'Hallwalkers': The Ghosts Of The State Department• by NPR Staff
The halls of the State Department are haunted, not by actual ghosts, but by people who might as well be ghosts: whistleblowers, people who angered someone powerful and people who for one reason or another, can't be fired.
"People like me, that the State Department no longer wants, but for some reason can't or won't fire, are assigned to what we call 'hallwalking,'" says author Peter Van Buren.
Hallwalkers are stripped of their security clearances, their desks and their duties — left to wander aimlessly up and down the halls of that massive building. Sometimes they're required to show up in the morning to get paid; sometimes they're allowed to telecommute from home.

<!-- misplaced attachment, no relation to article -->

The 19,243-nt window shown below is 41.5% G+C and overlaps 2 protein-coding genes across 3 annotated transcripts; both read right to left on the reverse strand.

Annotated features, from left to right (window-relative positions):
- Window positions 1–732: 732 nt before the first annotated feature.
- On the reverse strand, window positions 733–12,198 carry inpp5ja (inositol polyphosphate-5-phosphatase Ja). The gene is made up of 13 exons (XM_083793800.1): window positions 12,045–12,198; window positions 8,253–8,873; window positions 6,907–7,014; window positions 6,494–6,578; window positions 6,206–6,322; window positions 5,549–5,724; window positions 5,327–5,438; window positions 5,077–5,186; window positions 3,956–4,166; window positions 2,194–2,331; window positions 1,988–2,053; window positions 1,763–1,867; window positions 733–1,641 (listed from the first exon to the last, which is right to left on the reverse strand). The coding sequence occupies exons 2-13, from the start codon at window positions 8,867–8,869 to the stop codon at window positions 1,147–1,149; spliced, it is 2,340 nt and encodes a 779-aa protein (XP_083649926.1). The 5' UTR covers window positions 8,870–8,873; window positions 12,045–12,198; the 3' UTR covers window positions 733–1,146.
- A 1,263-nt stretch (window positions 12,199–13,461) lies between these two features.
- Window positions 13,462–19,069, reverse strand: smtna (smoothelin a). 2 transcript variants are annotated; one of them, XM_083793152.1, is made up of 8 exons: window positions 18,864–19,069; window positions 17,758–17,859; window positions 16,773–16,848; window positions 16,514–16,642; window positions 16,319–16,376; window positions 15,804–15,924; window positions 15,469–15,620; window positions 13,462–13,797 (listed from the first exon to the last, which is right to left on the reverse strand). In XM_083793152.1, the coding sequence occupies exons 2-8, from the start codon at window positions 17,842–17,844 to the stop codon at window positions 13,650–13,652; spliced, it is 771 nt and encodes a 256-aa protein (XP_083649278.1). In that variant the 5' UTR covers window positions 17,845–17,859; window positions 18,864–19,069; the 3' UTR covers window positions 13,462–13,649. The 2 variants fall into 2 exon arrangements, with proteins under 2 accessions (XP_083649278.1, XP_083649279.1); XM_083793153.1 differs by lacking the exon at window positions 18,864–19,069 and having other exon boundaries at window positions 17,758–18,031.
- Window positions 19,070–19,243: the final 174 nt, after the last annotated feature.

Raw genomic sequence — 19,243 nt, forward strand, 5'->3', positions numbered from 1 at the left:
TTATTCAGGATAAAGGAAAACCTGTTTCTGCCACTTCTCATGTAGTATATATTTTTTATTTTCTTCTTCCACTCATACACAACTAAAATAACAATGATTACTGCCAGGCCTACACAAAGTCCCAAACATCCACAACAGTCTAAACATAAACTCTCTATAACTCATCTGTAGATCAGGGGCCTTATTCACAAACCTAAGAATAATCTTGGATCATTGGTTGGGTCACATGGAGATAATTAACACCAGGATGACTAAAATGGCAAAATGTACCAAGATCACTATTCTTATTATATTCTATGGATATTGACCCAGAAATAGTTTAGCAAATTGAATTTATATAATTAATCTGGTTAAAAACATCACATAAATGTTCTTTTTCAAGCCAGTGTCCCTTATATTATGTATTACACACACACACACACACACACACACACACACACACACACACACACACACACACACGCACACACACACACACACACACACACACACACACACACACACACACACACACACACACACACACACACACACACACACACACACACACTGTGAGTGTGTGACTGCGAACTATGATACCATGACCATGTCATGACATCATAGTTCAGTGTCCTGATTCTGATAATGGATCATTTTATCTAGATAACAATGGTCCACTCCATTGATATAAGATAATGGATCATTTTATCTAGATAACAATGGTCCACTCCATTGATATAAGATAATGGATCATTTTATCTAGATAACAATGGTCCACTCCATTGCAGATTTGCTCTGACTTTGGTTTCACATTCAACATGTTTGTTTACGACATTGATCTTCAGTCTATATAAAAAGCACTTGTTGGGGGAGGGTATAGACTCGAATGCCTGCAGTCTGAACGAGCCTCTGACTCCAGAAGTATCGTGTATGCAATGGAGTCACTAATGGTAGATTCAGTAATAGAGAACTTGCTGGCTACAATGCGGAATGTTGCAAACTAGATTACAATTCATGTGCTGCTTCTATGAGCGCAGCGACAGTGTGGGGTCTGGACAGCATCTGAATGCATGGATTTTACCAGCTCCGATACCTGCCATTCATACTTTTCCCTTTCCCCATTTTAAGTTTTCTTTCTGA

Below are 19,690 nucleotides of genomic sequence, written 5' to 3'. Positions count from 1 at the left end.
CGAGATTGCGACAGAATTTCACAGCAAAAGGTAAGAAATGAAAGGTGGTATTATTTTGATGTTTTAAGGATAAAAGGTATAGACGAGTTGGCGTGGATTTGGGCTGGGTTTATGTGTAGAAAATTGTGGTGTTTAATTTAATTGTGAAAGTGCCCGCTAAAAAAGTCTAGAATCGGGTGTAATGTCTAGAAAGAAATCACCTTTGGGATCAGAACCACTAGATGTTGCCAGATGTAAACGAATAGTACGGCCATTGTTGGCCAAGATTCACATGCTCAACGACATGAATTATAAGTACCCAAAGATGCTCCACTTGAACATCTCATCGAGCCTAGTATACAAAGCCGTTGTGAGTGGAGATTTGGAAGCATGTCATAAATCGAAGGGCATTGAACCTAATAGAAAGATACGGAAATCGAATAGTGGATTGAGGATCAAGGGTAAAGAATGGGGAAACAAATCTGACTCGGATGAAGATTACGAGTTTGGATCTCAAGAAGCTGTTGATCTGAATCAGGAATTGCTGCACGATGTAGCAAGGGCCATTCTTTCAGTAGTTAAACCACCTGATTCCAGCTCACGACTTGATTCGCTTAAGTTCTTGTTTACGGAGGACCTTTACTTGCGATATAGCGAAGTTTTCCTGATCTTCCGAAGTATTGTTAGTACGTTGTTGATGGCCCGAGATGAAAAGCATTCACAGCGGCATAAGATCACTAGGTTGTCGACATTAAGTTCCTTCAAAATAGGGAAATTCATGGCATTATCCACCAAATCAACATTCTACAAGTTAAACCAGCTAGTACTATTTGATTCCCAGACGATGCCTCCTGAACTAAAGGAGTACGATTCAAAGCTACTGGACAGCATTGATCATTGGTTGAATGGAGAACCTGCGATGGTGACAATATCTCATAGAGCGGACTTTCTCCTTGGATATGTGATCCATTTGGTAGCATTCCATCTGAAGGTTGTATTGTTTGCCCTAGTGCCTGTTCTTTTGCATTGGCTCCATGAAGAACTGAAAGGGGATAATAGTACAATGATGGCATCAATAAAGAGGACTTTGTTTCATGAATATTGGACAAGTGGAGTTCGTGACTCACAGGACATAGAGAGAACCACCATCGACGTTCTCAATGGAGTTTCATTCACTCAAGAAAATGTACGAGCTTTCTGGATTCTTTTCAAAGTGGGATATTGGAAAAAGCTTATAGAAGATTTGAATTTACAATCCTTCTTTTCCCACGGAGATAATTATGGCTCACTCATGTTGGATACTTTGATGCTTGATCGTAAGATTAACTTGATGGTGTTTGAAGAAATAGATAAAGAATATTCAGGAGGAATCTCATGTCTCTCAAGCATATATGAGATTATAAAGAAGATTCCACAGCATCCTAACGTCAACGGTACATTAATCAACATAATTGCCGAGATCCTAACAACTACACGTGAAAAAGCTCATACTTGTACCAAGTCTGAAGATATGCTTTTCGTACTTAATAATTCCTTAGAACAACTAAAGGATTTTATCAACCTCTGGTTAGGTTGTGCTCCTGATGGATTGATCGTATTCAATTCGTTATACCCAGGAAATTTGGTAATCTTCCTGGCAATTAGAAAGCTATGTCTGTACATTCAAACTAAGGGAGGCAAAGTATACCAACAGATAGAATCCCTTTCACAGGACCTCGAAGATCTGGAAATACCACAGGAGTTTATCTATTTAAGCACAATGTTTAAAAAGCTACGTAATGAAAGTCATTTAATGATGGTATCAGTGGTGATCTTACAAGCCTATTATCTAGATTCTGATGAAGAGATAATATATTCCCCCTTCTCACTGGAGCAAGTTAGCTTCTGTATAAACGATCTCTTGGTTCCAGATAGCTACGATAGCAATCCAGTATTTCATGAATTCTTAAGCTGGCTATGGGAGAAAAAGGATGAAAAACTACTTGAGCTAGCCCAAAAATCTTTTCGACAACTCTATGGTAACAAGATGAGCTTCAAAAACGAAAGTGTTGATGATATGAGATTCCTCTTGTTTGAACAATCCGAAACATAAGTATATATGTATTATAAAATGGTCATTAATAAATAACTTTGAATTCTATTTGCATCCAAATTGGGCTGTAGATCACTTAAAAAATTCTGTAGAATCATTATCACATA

After 23 years in the Foreign Service, Van Buren joined the ranks of the hallwalkers last fall, when he published a scathing account of his year working on what he believed were wasteful reconstruction projects in Iraq.
The book is called We Meant Well: How I Helped Lose the Battle for the Hearts and Minds of the Iraqi People. Van Buren says all books published by State employees are subject to an approval process, and his book was no exception.